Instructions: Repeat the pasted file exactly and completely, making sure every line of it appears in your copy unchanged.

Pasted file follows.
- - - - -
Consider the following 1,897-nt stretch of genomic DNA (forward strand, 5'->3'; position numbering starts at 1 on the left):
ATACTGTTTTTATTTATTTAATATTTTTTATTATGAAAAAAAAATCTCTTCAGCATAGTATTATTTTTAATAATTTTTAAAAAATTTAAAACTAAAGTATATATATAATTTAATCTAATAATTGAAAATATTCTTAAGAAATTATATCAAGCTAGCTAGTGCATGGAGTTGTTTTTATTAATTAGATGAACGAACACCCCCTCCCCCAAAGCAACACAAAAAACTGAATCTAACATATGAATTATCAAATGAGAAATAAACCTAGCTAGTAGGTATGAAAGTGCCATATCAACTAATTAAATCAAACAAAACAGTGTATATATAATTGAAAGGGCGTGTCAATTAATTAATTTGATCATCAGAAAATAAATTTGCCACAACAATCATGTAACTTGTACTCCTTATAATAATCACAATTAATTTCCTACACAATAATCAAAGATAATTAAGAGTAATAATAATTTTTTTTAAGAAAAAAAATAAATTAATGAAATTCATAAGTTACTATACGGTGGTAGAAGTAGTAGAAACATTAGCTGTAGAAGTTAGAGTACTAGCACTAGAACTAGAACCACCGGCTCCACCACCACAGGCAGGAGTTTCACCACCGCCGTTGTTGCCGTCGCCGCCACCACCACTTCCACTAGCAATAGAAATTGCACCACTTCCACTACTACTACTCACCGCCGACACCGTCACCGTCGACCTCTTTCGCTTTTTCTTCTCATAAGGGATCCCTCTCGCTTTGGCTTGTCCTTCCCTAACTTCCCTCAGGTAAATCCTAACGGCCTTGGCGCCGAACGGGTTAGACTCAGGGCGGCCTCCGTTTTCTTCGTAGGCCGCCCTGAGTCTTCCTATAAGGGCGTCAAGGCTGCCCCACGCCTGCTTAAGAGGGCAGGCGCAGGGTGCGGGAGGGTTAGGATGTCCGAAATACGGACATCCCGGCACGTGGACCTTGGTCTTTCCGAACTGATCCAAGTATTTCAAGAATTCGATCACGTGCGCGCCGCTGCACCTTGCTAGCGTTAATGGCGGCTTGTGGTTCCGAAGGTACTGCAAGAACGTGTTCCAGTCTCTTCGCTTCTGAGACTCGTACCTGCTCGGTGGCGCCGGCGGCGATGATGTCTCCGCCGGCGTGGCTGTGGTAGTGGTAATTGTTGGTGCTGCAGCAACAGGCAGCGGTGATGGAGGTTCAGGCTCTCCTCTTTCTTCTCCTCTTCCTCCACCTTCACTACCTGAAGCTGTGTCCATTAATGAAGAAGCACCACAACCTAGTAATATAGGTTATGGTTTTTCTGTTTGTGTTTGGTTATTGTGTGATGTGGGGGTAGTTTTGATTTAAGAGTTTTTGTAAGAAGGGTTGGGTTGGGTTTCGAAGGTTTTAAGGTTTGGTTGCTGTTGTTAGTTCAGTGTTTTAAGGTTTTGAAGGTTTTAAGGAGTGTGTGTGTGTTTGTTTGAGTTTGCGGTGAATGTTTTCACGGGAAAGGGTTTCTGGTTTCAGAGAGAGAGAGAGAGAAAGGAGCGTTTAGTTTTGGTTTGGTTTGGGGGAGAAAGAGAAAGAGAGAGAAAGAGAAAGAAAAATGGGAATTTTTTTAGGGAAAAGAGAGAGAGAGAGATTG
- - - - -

Consider the following 1,897-nt stretch of genomic DNA (forward strand, 5'->3'; position numbering starts at 1 on the left):
ATACTGTTTTTATTTATTTAATATTTTTTATTATGAAAAAAAAATCTCTTCAGCATAGTATTATTTTTAATAATTTTTAAAAAATTTAAAACTAAAGTATATATATAATTTAATCTAATAATTGAAAATATTCTTAAGAAATTATATCAAGCTAGCTAGTGCATGGAGTTGTTTTTATTAATTAGATGAACGAACACCCCCTCCCCCAAAGCAACACAAAAAACTGAATCTAACATATGAATTATCAAATGAGAAATAAACCTAGCTAGTAGGTATGAAAGTGCCATATCAACTAATTAAATCAAACAAAACAGTGTATATATAATTGAAAGGGCGTGTCAATTAATTAATTTGATCATCAGAAAATAAATTTGCCACAACAATCATGTAACTTGTACTCCTTATAATAATCACAATTAATTTCCTACACAATAATCAAAGATAATTAAGAGTAATAATAATTTTTTTTAAGAAAAAAAATAAATTAATGAAATTCATAAGTTACTATACGGTGGTAGAAGTAGTAGAAACATTAGCTGTAGAAGTTAGAGTACTAGCACTAGAACTAGAACCACCGGCTCCACCACCACAGGCAGGAGTTTCACCACCGCCGTTGTTGCCGTCGCCGCCACCACCACTTCCACTAGCAATAGAAATTGCACCACTTCCACTACTACTACTCACCGCCGACACCGTCACCGTCGACCTCTTTCGCTTTTTCTTCTCATAAGGGATCCCTCTCGCTTTGGCTTGTCCTTCCCTAACTTCCCTCAGGTAAATCCTAACGGCCTTGGCGCCGAACGGGTTAGACTCAGGGCGGCCTCCGTTTTCTTCGTAGGCCGCCCTGAGTCTTCCTATAAGGGCGTCAAGGCTGCCCCACGCCTGCTTAAGAGGGCAGGCGCAGGGTGCGGGAGGGTTAGGATGTCCGAAATACGGACATCCCGGCACGTGGACCTTGGTCTTTCCGAACTGATCCAAGTATTTCAAGAATTCGATCACGTGCGCGCCGCTGCACCTTGCTAGCGTTAATGGCGGCTTGTGGTTCCGAAGGTACTGCAAGAACGTGTTCCAGTCTCTTCGCTTCTGAGACTCGTACCTGCTCGGTGGCGCCGGCGGCGATGATGTCTCCGCCGGCGTGGCTGTGGTAGTGGTAATTGTTGGTGCTGCAGCAACAGGCAGCGGTGATGGAGGTTCAGGCTCTCCTCTTTCTTCTCCTCTTCCTCCACCTTCACTACCTGAAGCTGTGTCCATTAATGAAGAAGCACCACAACCTAGTAATATAGGTTATGGTTTTTCTGTTTGTGTTTGGTTATTGTGTGATGTGGGGGTAGTTTTGATTTAAGAGTTTTTGTAAGAAGGGTTGGGTTGGGTTTCGAAGGTTTTAAGGTTTGGTTGCTGTTGTTAGTTCAGTGTTTTAAGGTTTTGAAGGTTTTAAGGAGTGTGTGTGTGTTTGTTTGAGTTTGCGGTGAATGTTTTCACGGGAAAGGGTTTCTGGTTTCAGAGAGAGAGAGAGAGAAAGGAGCGTTTAGTTTTGGTTTGGTTTGGGGGAGAAAGAGAAAGAGAGAGAAAGAGAAAGAAAAATGGGAATTTTTTTAGGGAAAAGAGAGAGAGAGAGATTG